Figure 6: Shubnikov-de Haas oscillations of resistivity at  K. Blue solid line represents the fit with multiple Lifshitz-Kosevich function (Eq. 2).
    
360 720 740 1072 1160 1430
359 708 753 1066, 1082 1138, 1174 1411, 1452
0.74(3) 0.477(4) 0.69(2) 0.53(1) 0.69(1) 0.31(1)
Table 1: Parameters obtained from fit of the multiple Lifshitz-Kosevich function (Eq. 2) to data-points shown in Fig. 6. Frequencies derived by FFT analysis of SdH oscillations of are shown for comparison.

We performed FFT analysis for all data sets presented in Fig. 2(a), which allowed us to observe angular behavior of frequencies corresponding to all extreme cross-sections of Fermi sheets and compare them to those derived from our band structure calculations, as shown in Fig. 7(a). Three of observed frequencies were clearly changing upon rotation of the magnetic field: the principal, labeled as (T at ), and its harmonics, and . These frequencies are plotted versus in Fig. 7(b).

It became apparent from the shape of FS obtained from band calculations (cf. Fig. 5) that angular behavior of follows a cross-section area of a prolate ellipsoid (which well approximates the shape of electron sheet centered at X-point shown in Fig. 5) by the ((1- plane passing by X-point. When magnetic field is applied along direction the plane is perpendicular to -X line. When field is tilted from towards by the angle the cross-section increases as . This holds for a two-axial ellipsoid described by the equation: , with . Band structure shown in Fig. 4 yields (with estimated as average size of -sheet of FS along X-U and X-W lines, and as its size along -X line).

After rotation by the frequency meets the one denoted as , initially (i.e. at ) corresponding to the largest cross-section of the same ellipsoidal FS sheet. Two other observed frequencies, and do not change notably with , as expected for almost isotropic hole Fermi sheets centered at -point.

We plotted (for =3.6) in Fig. 7(b) as solid lines. The dependence, expected for two-dimensional FS, behaves similarly and is shown for comparison with dashed lines. The dependence was used by Tafti et al.[10] as a hint of possible topologically-nontrivial states in LaSb. However, Fermi surface of that compound has already been well characterized by band calculations and angle-dependent de Haas–van Alphen measurements[11, 12], revealing FS very similar to the one we found in YSb, namely consisting of one ellipsoidal electron sheet centered at X-point and two isotropic hole pockets centered at -point. Hasegawa[11] and Settai et al.[12] assigned angular dependence of the principal de Haas–van Alphen frequency (identical to the SdH frequency in Ref. [10]) to the cross-section of the ellipsoidal sheet in accord with our interpretation of behavior for YSb. This underscores the similarities between these two compounds and implies that there is no need to invoke topologically non-trivial states to explain exotic magnetotransport properties neither in YSb nor in LaSb (contrary to Ref. [10]).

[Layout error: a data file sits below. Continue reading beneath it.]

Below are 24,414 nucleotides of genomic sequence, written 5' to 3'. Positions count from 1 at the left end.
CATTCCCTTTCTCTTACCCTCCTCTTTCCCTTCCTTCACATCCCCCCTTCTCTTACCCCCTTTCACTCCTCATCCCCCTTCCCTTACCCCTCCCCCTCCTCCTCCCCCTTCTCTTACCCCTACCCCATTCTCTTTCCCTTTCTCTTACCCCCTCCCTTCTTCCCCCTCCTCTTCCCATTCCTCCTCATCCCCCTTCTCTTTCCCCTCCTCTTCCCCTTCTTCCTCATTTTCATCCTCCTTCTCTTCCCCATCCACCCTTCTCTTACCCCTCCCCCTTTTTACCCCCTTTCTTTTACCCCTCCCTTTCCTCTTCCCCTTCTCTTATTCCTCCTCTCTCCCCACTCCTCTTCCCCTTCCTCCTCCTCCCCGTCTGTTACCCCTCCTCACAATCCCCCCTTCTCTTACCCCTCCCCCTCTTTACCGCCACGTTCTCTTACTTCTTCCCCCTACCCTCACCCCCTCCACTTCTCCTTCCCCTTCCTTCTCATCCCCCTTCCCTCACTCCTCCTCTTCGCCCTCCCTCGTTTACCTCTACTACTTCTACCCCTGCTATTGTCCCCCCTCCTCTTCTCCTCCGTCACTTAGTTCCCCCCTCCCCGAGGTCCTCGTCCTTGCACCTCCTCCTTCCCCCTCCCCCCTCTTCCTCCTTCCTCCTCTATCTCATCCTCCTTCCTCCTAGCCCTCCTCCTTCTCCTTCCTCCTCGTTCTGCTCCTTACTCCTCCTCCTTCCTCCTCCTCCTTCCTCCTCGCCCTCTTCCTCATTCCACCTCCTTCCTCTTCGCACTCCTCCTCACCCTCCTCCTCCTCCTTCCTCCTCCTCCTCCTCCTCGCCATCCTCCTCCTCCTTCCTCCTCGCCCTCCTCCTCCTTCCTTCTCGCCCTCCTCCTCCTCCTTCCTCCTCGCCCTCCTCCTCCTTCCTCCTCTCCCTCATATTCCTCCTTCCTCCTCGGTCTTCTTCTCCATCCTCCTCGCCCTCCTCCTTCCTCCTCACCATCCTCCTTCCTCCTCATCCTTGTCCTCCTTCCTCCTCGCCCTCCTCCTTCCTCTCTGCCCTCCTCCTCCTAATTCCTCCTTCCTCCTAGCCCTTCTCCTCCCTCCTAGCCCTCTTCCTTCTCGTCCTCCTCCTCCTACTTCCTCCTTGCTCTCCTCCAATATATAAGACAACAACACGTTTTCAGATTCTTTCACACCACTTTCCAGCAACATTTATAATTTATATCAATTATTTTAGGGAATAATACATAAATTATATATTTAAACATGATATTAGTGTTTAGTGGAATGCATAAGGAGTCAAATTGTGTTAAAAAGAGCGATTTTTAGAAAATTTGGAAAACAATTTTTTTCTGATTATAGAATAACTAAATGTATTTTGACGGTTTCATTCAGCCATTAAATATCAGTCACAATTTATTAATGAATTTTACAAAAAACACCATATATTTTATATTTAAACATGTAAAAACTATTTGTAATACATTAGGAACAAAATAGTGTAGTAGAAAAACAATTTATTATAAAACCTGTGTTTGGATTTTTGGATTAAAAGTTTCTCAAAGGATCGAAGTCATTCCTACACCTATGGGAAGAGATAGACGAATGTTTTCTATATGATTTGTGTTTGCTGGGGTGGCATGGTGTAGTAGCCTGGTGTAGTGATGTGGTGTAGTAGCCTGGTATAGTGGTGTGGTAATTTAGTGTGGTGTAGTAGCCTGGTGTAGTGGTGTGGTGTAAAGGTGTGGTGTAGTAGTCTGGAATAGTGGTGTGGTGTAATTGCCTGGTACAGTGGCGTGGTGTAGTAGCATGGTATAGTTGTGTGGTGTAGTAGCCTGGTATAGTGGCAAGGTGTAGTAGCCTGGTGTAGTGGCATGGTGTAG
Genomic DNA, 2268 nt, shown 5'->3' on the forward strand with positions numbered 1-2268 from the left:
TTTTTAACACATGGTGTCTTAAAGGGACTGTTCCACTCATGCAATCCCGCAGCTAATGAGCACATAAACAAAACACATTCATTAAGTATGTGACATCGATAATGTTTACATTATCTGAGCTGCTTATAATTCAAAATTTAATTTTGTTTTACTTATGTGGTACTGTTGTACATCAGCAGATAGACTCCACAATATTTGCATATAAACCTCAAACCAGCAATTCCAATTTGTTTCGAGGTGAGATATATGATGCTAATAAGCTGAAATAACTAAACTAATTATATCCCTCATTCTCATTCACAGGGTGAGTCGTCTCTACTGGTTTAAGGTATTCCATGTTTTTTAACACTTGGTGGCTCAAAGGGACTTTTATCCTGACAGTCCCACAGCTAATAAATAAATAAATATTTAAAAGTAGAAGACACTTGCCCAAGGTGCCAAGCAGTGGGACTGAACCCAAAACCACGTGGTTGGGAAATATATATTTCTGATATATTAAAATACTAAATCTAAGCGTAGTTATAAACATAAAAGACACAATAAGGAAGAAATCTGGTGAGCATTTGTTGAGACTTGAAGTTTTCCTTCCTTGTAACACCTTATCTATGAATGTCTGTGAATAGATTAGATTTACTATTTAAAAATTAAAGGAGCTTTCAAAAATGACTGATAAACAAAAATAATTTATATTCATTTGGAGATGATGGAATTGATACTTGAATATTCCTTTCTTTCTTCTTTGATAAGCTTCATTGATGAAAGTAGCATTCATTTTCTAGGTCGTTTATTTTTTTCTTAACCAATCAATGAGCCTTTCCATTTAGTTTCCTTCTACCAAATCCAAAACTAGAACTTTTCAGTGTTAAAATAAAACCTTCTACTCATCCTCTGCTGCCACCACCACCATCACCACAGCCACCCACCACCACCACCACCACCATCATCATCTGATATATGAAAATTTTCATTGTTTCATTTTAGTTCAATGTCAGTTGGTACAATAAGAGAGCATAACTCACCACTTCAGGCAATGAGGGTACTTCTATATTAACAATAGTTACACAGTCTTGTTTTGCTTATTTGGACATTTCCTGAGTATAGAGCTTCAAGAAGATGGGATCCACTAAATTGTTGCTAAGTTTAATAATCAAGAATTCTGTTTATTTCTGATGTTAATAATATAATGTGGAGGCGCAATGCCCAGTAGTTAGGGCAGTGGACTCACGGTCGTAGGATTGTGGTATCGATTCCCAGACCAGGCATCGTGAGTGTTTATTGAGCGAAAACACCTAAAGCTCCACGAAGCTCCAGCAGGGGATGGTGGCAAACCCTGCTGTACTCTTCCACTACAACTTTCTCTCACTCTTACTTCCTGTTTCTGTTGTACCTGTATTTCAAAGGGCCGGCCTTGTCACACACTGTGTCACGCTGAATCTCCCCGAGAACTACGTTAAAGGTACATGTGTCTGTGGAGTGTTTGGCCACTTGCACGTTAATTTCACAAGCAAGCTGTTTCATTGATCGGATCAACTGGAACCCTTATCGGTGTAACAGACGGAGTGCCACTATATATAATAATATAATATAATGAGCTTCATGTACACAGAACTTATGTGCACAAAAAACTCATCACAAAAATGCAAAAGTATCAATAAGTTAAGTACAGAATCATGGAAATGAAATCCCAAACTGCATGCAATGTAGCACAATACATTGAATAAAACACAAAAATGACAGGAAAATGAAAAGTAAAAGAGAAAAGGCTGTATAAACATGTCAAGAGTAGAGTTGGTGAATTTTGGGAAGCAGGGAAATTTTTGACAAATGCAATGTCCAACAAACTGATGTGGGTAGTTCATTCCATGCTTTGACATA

Figure 7: (a) FFT-frequency spectrum of oscillations of sample #2 measured at different temperatures. Diamond symbols indicate normalized amplitudes obtained from fitting with multiple Lifshitz-Kosevich function shown in Fig. 6. Black solid line (for the sake of clarity offset by 5 units) represents the spectrum of oscillations of sample #1h at 2.5 K. (b) Frequencies of two strongest FFT components of SdH oscillations shown in Fig. 2(a): (circles) and 2 (squares), as well as 3 (triangles), versus sample rotation angle . Dashed lines represent , solid line corresponds to with . This line is redrawn for , reflecting the symmetry of cubic YSb lattice.

Discussion and conclusions

YSb is another material displaying giant magnetoresistance (1100 % in 9 T), three orders of magnitude smaller than that of sister compound LaSb[10], thus it cannot be termed ’extreme magnetoresistance’ (XMR). This is due mainly to its lower carrier mobility and weaker electron-hole compensation revealed by our Hall effect measurement.

Kohler scaling analogous to that shown in Figs. 1(c) and (d) has recently been used to explain the remarkable up-turn behavior of in WTe without the field-induced metal-insulator transition or significant contribution of an electronic structure change[13]. The same authors have shown that perfect carrier compensation leads to exponent 2 in this scaling. Kohler scaling for YSb yielded for our samples the exponents 1.64 and 1.74, which seems related to weaker carrier compensation than nearly perfect one in WTe, where 1.92 [13]. Thus, analogously to WTe, Kohler scaling indicates that the field-induced metal-insulator transition is unnecessary to explain up-turn and low-temperature plateau of resistivity in YSb. The origin of the up-turn is a combination of magnetoresistance with the low-temperature resistivity plateau present already at zero field. Given the similarity of YSb and LaSb the same may also be true for the latter compound.